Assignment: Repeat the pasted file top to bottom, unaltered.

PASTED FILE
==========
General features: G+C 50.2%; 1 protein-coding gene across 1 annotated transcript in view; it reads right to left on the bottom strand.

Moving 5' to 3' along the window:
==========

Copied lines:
General features: G+C 50.2%; 1 protein-coding gene across 1 annotated transcript in view; it reads right to left on the bottom strand.

Moving 5' to 3' along the window: